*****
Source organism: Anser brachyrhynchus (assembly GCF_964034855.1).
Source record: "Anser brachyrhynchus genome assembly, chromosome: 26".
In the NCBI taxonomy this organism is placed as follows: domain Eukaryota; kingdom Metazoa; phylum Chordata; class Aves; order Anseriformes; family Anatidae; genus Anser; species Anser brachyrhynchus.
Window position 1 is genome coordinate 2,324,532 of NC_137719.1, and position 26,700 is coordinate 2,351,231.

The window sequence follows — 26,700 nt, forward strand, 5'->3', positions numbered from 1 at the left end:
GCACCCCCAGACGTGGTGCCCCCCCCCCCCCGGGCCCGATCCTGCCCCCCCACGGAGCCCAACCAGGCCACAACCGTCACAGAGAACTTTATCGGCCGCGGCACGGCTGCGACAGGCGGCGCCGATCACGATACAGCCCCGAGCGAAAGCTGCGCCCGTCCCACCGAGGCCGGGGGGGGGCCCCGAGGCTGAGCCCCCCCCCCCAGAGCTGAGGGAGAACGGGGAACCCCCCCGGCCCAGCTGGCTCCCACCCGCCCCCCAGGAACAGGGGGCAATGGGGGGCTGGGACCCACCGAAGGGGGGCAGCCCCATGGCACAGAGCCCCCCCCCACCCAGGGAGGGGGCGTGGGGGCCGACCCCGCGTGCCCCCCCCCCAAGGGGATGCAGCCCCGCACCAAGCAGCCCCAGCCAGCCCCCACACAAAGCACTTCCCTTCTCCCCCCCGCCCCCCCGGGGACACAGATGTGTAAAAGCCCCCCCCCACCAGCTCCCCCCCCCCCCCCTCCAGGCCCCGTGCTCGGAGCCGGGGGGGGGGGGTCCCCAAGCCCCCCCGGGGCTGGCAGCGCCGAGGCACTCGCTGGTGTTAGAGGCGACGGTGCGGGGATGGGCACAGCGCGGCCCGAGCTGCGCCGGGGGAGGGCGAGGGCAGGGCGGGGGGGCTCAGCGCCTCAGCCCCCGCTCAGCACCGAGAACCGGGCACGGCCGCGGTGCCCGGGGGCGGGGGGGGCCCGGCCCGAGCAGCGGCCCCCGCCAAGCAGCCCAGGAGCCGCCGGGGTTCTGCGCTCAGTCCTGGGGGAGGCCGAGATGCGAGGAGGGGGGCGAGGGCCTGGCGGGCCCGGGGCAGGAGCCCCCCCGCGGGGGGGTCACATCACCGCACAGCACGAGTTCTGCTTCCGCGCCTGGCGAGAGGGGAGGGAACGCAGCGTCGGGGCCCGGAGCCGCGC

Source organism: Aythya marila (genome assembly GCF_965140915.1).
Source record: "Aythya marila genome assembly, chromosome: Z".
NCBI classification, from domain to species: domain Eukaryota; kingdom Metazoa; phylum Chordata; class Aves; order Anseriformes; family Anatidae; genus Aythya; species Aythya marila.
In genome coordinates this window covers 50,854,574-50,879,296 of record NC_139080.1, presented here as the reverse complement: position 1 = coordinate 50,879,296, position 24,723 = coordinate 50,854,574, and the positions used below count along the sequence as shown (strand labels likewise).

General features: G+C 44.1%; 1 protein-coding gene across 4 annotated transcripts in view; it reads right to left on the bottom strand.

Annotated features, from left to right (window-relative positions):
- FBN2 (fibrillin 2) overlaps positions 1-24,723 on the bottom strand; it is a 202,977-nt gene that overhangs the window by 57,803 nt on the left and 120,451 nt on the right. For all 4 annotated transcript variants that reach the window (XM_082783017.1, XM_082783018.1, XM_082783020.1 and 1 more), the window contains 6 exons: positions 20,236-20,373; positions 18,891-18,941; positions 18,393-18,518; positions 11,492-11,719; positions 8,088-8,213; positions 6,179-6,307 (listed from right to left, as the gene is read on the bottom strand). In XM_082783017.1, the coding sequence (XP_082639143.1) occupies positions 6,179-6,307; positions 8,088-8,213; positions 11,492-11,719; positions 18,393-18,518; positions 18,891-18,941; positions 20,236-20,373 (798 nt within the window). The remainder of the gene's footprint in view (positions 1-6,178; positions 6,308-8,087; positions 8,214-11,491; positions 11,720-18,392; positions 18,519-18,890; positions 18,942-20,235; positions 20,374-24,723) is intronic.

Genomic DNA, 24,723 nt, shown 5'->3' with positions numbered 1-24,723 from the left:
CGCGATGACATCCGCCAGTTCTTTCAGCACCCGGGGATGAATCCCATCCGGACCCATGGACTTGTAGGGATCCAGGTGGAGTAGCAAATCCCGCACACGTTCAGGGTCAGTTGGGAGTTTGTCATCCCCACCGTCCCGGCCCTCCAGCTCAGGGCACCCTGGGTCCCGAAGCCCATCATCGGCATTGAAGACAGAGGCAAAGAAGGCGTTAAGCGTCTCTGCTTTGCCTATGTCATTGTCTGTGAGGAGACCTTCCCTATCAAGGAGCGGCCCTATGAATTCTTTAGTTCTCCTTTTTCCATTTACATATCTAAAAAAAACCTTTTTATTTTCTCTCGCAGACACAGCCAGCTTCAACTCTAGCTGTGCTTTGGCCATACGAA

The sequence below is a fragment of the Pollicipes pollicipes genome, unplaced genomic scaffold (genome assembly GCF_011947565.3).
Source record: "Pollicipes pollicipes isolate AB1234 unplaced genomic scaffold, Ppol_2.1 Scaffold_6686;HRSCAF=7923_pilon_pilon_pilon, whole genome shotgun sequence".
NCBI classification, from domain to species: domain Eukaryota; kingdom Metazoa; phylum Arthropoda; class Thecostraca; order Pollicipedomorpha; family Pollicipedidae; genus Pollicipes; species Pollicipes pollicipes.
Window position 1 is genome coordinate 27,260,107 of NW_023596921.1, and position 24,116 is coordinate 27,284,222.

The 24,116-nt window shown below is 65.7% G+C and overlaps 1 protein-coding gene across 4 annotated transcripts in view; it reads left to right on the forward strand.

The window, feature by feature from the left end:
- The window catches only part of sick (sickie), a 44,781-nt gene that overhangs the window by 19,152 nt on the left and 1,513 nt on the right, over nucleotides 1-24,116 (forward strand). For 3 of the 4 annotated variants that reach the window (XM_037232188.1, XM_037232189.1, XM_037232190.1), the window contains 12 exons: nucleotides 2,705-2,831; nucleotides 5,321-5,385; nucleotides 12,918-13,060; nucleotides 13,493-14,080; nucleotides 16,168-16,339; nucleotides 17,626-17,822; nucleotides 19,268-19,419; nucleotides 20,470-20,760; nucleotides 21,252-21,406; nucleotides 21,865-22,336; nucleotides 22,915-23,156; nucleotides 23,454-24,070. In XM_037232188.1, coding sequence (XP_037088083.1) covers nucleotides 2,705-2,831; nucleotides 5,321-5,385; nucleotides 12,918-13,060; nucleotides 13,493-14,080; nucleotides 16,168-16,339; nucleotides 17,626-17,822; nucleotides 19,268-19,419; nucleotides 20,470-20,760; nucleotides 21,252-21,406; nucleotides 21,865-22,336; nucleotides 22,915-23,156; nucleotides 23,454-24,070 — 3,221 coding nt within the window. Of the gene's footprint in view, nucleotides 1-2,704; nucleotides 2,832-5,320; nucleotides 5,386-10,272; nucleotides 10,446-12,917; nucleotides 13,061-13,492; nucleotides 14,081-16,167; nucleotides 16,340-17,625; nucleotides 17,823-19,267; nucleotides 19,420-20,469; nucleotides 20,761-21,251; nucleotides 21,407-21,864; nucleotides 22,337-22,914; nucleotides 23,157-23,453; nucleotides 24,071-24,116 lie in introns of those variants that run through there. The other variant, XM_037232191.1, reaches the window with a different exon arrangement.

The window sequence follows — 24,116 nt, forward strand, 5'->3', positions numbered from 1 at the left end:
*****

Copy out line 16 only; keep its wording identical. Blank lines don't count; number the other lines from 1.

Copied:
The sequence below is a fragment of the Pollicipes pollicipes genome, unplaced genomic scaffold (genome assembly GCF_011947565.3).